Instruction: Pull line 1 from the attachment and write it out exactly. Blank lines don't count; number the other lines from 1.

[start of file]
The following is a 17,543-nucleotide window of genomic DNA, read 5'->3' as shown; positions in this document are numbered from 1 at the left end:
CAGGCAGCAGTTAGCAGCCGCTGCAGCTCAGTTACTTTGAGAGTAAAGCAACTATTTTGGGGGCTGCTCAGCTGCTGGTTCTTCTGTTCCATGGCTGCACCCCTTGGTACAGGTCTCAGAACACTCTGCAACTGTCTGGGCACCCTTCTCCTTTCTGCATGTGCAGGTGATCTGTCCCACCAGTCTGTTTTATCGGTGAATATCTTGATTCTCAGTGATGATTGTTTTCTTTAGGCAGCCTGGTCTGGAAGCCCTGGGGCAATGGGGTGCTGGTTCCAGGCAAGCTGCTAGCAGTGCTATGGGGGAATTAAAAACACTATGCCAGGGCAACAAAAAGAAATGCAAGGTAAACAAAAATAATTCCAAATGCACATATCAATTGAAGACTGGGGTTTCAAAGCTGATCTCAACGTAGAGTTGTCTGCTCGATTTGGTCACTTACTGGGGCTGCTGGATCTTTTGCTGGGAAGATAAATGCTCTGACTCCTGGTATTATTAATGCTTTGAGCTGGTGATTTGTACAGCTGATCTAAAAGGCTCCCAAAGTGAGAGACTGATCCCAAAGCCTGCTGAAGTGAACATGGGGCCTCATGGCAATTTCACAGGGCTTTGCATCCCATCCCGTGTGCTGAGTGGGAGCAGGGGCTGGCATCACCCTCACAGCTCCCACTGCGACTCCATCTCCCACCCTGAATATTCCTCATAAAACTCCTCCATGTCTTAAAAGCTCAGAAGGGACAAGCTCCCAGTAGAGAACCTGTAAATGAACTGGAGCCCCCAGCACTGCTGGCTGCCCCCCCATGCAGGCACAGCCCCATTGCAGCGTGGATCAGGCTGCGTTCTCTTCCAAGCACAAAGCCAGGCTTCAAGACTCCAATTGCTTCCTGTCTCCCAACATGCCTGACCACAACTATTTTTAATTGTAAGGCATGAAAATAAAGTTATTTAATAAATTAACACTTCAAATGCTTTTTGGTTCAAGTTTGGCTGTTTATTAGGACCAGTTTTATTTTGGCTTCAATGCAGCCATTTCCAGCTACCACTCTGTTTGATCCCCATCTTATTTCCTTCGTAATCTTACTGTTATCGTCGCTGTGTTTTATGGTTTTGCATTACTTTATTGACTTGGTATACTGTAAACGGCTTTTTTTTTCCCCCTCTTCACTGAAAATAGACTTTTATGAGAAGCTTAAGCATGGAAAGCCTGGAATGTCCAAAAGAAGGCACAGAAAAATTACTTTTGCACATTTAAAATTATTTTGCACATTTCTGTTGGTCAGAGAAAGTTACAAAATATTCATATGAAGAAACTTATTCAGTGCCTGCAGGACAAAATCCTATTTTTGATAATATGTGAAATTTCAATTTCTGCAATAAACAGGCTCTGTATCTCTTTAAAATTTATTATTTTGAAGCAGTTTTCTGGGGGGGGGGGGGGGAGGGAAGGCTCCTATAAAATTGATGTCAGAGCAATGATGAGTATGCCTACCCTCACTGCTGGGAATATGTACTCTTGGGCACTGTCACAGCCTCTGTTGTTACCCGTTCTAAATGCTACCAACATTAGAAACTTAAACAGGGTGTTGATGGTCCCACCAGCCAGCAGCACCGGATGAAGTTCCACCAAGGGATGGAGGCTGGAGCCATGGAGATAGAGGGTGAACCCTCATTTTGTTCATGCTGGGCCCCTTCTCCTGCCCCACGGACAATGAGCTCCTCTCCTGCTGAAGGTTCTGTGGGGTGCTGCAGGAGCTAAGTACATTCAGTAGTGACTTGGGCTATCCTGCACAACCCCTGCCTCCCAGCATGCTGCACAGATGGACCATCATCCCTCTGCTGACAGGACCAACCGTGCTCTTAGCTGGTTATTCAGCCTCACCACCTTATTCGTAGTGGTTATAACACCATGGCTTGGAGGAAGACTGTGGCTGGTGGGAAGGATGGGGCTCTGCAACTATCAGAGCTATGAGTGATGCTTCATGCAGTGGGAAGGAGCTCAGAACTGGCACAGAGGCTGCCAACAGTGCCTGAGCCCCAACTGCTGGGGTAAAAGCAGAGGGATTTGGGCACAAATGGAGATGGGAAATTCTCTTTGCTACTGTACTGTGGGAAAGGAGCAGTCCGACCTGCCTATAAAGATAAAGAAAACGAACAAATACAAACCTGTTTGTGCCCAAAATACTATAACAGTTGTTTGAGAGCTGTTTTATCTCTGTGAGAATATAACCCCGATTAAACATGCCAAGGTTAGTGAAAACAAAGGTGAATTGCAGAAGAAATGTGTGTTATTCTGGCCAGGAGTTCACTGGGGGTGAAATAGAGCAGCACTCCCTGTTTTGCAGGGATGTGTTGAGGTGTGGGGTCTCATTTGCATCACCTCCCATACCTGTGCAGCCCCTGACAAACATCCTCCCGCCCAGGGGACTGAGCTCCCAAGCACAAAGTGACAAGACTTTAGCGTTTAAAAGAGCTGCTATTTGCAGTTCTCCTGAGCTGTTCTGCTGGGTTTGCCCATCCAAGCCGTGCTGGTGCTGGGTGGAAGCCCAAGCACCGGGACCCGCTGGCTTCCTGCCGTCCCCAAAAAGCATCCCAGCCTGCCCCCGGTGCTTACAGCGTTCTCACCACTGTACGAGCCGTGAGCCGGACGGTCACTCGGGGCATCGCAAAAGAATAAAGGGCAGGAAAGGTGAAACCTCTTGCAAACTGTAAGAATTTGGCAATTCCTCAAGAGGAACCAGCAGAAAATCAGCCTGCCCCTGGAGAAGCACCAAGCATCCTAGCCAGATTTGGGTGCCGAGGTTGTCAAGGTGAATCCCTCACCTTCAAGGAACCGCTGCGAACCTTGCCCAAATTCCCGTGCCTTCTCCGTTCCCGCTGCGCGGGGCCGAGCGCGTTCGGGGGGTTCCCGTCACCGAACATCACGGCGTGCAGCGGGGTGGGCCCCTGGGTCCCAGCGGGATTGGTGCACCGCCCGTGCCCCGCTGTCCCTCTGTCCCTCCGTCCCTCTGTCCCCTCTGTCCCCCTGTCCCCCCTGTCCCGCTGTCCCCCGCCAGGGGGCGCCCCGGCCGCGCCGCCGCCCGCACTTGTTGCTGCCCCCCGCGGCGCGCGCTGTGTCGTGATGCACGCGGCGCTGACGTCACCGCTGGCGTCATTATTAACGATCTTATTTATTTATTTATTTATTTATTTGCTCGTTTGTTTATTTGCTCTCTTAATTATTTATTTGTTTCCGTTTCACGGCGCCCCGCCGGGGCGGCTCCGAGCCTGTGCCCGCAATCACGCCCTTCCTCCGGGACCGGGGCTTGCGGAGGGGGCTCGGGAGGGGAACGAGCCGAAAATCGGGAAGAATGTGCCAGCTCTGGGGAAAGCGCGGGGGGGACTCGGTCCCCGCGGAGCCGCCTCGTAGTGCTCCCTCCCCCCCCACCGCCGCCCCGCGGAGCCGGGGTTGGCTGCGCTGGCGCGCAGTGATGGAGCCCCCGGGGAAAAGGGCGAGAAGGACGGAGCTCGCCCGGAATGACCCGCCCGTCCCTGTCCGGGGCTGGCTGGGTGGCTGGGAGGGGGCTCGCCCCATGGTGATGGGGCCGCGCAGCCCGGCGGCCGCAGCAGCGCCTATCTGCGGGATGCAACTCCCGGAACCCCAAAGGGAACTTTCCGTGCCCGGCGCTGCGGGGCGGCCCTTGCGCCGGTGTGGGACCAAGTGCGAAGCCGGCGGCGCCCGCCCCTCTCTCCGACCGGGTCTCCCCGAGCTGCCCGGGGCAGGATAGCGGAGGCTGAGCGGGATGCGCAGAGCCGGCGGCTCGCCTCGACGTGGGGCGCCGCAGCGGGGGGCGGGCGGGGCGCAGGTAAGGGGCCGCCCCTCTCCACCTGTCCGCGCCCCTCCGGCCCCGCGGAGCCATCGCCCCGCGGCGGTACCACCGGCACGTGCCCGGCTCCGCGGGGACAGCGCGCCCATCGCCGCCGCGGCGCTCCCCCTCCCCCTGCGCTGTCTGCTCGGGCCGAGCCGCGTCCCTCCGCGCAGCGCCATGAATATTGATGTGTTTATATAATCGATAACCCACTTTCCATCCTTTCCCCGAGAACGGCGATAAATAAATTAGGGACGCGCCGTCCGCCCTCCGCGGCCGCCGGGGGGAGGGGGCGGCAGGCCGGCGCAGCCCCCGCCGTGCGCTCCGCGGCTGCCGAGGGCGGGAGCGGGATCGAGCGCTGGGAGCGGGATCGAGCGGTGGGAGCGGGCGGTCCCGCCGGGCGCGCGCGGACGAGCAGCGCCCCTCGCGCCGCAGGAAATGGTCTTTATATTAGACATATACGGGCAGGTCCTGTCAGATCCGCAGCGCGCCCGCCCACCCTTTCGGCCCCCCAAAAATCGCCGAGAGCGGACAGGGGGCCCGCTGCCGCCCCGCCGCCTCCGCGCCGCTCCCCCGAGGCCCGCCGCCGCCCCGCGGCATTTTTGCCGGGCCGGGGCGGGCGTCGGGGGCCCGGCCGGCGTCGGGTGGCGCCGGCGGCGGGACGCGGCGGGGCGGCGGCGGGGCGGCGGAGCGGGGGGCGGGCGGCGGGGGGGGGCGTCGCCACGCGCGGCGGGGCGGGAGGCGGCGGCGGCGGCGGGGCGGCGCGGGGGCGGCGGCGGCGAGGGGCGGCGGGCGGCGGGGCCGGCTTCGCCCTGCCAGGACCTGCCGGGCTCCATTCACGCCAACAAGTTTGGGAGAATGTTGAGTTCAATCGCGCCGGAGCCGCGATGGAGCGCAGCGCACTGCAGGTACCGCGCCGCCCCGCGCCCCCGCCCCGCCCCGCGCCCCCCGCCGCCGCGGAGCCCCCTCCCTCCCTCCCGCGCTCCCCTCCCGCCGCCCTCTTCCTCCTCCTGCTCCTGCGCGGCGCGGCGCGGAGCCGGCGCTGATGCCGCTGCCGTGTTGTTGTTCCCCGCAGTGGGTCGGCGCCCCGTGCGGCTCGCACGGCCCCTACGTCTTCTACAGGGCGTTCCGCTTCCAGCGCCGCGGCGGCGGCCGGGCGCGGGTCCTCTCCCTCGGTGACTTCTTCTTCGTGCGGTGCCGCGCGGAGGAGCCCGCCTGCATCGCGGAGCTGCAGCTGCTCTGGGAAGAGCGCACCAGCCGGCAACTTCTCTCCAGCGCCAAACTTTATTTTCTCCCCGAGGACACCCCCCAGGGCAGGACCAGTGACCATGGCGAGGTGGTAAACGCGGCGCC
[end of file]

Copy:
The following is a 17,543-nucleotide window of genomic DNA, read 5'->3' as shown; positions in this document are numbered from 1 at the left end: